I Know Why The Caged Bird Sings

What could be better than bringing your favorite stories — or the ones you don’t even know yet — to life through audiobooks
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A documentary on the lesser known aspects of Angelou's story might be heading to TV soon.
My recent trip to Missouri made me curious about women who changed America with ties to Missouri, so I went looking. Their contributions are varied and fascinating.
While we now refer to Angelou as a renaissance woman, until she published I Know Why The Caged Bird Sings in her 40s, her life resembled what is referred to in ghetto parlance as a hot mess.
Writer, actor, and activist Maya Angelou inspired generations of women with her efforts to overcome discrimination, prejudice and abuse. A woman, who didn't speak for years in her youth, became a voice for millions in her adult life; and that voice was quite lyrical.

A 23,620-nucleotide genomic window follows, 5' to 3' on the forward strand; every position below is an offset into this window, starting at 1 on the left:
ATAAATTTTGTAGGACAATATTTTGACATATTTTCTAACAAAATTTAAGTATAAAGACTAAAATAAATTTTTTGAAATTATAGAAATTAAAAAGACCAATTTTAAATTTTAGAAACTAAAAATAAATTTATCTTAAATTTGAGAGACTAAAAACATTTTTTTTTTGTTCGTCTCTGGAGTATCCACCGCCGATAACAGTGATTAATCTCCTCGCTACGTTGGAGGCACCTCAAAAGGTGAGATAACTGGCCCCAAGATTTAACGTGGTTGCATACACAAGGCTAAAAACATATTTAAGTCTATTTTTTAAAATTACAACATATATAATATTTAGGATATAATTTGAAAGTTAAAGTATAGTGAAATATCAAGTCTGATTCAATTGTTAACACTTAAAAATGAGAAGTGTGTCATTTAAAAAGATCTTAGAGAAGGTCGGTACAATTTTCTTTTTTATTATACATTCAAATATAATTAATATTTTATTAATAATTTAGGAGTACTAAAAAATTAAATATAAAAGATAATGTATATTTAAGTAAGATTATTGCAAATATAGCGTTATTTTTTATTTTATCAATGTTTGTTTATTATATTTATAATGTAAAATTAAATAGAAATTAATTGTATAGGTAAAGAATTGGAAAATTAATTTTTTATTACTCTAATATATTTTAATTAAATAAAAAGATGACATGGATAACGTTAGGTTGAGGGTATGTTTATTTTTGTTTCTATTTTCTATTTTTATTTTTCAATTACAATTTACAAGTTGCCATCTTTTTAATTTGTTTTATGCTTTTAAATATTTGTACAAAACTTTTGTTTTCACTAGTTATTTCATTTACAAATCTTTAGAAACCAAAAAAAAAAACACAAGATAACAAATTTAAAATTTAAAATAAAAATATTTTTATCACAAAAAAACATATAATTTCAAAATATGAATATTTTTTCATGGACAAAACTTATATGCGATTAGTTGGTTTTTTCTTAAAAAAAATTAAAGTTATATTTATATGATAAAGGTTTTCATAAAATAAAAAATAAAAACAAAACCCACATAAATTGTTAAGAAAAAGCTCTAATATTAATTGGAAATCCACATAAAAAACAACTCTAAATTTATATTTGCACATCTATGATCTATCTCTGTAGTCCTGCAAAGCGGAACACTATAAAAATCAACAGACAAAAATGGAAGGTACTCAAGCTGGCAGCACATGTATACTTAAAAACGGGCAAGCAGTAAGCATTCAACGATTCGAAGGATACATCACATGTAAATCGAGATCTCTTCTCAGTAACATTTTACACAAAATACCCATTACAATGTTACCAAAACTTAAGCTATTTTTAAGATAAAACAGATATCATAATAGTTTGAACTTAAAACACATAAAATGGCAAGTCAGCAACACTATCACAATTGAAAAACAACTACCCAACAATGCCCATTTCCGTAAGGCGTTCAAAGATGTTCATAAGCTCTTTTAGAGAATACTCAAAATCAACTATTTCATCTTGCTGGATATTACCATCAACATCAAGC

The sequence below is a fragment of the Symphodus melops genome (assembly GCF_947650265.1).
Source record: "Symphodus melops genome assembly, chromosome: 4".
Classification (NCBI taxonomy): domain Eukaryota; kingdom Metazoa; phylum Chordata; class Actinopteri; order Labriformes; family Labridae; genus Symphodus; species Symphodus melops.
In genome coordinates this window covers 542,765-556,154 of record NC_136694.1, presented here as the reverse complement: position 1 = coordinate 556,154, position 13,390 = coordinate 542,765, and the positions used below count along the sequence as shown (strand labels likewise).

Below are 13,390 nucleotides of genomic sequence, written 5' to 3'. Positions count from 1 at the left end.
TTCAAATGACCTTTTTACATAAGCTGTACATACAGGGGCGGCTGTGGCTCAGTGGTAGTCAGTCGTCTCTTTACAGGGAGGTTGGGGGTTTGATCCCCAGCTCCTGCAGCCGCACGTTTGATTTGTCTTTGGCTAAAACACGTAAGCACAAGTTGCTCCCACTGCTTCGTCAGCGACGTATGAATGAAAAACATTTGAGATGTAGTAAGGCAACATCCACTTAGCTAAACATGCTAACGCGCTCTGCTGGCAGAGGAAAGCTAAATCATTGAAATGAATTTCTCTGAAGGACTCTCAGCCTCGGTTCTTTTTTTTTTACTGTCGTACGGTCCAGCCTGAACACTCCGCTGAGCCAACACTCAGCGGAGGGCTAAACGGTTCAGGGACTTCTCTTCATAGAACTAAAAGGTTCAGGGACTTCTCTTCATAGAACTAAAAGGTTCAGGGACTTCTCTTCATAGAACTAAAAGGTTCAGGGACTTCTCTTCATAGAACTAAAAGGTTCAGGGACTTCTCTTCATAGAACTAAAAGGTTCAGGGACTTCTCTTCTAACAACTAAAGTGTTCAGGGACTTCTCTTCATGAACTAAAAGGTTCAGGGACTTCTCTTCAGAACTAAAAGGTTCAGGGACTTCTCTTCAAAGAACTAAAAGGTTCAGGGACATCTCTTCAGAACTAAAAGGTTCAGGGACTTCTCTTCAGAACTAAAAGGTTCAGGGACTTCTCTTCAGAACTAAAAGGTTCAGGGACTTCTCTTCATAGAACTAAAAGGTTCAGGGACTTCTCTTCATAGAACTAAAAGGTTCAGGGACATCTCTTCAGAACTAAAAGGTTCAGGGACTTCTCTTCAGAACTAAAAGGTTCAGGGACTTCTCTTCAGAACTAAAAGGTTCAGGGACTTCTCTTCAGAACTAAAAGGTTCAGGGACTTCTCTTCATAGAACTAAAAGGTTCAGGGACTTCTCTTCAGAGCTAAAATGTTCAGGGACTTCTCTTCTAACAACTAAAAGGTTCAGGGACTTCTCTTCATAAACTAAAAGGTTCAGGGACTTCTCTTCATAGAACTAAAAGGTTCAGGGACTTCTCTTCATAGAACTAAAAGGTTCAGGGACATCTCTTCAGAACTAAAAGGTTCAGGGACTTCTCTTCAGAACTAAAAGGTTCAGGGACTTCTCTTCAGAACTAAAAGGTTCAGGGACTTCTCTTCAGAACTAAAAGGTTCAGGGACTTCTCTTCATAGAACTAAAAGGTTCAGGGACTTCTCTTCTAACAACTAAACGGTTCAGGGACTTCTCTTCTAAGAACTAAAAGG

Maya, you were more than a master of poetry, you were a master of life -- distilling challenges, circumstances, history, segregation, revolution, loneliness, motherhood, rape, learning, work and life to their essence and escalating them to beauty through art.
Hers was a life born of nothingness, of vicious sexual assault, of shattered boulevards and smashed glass windows. But from the muck of that life, Maya Angelou became a voice for girls, for women, and even for boys like me.
Maya Angelou spent her life as an unstoppable force for art, justice, and love. Her writing touched on themes of struggle
The books that change our lives. It sounds like the dramatic segue into the credits of a soap opera, but it's kind of true right? There are those books that change the way you see the world, a person or yourself that stay with you forever.